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Showing posts with label employer. Show all posts
Showing posts with label employer. Show all posts

Friday, October 22, 2010

Porting to New Employer -- Case with First Employer Must be Approved

     Immigration recently published a case which affects foreign nationals who wish to become residents based on employment.  There are two parts to such a case:  the employer's petition and the foreign national's application for residency.
     The law says that a petition filed by an employer remains "valid" if over 180 days pass from the date the application for residency is filed.  It is not uncommon that Immigration takes more than 180 days to process a foreign national's application for residency. 
     In the past, foreign nationals were pleased with this law because many interpreted it to mean that they could change employers and "port" to a new job if Immigration did not decide the case within 180 days.
    Not so. 
    In this new case, Al Wazzan, Immigration has decided that in order for the foreign national to obtain residency, the first employer's petition must be approved.  This is a terrible decision because years after a foreign national no longer works with the first employer, the first employer may decide to withdraw the petition, sell or close the business.  If this happens, according to the new case, the foreign national will not obtain residency.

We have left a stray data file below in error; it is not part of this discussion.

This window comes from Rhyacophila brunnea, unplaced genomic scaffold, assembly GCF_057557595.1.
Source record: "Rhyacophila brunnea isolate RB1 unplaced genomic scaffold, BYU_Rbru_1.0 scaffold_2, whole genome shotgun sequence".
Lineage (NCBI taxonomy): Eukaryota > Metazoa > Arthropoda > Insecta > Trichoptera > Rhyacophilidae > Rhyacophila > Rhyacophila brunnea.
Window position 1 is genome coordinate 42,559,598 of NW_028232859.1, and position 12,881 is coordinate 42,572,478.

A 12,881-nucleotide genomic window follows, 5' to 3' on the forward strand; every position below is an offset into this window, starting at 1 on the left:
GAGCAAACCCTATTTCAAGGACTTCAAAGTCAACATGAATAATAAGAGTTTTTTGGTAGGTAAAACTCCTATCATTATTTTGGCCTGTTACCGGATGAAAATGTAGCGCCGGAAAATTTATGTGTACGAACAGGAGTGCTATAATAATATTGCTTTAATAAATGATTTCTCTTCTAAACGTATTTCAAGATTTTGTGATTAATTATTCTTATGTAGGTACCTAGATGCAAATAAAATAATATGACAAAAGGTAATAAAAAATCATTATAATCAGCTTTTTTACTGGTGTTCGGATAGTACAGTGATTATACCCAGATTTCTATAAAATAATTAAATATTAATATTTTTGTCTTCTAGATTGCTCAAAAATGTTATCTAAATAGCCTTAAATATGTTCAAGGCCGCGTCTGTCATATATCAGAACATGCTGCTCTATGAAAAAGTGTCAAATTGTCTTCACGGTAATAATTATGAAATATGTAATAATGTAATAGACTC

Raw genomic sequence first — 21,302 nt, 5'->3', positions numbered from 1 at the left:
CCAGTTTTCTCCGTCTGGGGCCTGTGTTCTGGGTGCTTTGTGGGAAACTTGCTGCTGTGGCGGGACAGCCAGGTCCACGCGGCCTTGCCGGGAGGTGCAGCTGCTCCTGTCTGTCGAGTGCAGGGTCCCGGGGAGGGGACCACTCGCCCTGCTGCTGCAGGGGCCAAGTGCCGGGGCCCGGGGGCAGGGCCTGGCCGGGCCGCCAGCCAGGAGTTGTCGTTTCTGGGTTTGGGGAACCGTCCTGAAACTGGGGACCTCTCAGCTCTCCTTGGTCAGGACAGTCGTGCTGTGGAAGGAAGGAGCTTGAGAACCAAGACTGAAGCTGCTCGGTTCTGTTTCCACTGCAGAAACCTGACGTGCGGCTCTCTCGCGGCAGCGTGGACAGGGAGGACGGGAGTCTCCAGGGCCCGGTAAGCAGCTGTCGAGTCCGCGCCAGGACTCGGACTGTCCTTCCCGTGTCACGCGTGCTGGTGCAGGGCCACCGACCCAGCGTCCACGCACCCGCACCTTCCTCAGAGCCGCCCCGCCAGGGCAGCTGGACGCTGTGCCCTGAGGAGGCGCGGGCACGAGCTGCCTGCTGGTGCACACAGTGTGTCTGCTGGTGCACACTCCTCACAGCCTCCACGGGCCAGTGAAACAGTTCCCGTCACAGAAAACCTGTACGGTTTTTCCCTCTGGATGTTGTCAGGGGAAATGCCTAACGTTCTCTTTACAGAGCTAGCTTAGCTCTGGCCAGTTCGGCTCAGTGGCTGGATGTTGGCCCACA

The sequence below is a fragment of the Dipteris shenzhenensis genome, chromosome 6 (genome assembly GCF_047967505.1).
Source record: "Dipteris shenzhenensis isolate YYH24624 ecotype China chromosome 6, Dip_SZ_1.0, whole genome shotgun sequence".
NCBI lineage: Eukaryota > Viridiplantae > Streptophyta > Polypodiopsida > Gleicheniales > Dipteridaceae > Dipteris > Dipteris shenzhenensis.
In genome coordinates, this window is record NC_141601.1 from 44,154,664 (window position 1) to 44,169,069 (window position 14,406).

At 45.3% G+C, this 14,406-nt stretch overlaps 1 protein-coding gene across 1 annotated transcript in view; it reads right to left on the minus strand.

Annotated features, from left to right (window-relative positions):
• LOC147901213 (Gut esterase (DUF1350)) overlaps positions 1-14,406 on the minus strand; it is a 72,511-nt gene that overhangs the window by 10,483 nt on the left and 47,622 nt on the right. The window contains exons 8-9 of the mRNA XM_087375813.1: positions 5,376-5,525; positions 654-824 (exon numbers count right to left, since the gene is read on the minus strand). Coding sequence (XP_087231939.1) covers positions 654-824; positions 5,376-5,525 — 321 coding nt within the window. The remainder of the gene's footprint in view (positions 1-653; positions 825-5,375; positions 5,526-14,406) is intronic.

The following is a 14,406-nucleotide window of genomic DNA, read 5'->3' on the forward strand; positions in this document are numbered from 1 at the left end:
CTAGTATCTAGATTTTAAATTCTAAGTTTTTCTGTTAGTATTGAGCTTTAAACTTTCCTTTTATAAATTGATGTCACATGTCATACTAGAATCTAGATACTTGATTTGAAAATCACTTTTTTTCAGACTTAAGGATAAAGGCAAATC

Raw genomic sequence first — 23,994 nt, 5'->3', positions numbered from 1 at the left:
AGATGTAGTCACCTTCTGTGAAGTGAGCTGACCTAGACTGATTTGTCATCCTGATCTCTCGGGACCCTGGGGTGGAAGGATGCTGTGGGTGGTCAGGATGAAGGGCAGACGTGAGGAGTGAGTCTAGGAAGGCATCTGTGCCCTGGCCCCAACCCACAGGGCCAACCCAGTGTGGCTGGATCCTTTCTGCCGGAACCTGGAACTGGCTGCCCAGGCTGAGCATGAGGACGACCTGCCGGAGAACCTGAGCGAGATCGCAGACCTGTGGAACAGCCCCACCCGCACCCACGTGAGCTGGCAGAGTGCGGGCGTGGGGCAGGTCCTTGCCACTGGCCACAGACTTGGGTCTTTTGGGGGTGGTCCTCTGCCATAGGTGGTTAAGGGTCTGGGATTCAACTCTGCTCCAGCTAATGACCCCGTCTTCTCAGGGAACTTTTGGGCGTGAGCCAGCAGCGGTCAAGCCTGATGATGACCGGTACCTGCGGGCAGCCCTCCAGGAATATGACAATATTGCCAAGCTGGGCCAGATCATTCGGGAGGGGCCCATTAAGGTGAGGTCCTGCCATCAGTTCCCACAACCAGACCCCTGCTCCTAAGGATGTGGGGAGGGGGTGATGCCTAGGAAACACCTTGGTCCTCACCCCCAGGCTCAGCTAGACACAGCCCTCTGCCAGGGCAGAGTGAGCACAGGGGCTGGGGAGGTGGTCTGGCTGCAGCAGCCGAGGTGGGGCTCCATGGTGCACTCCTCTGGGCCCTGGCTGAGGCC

Thursday, May 6, 2010

When Good Fences Don't Make Good Neighbors

     At least one thousand persons cross the Mexican-U.S. border each day without authorization (click here for story). Anti-immigration proponents have a uniform proposed solution to illegal immigration:  enhanced border security.  Contrary to what might at first appear to be common sense, higher fences and more border guards will NOT decrease the tide of illegals.  The following facts -- released by the American Immigration Lawyers Association -- explain why:
     FACT: Increased border security and the construction of border fences have done little to curb the flow of immigrants across the United States border. Instead, these policies have only succeeded in pushing border crossers into dangerous and less-patrolled regions, and increased the undocumented population by creating an incentive for immigrants not to leave.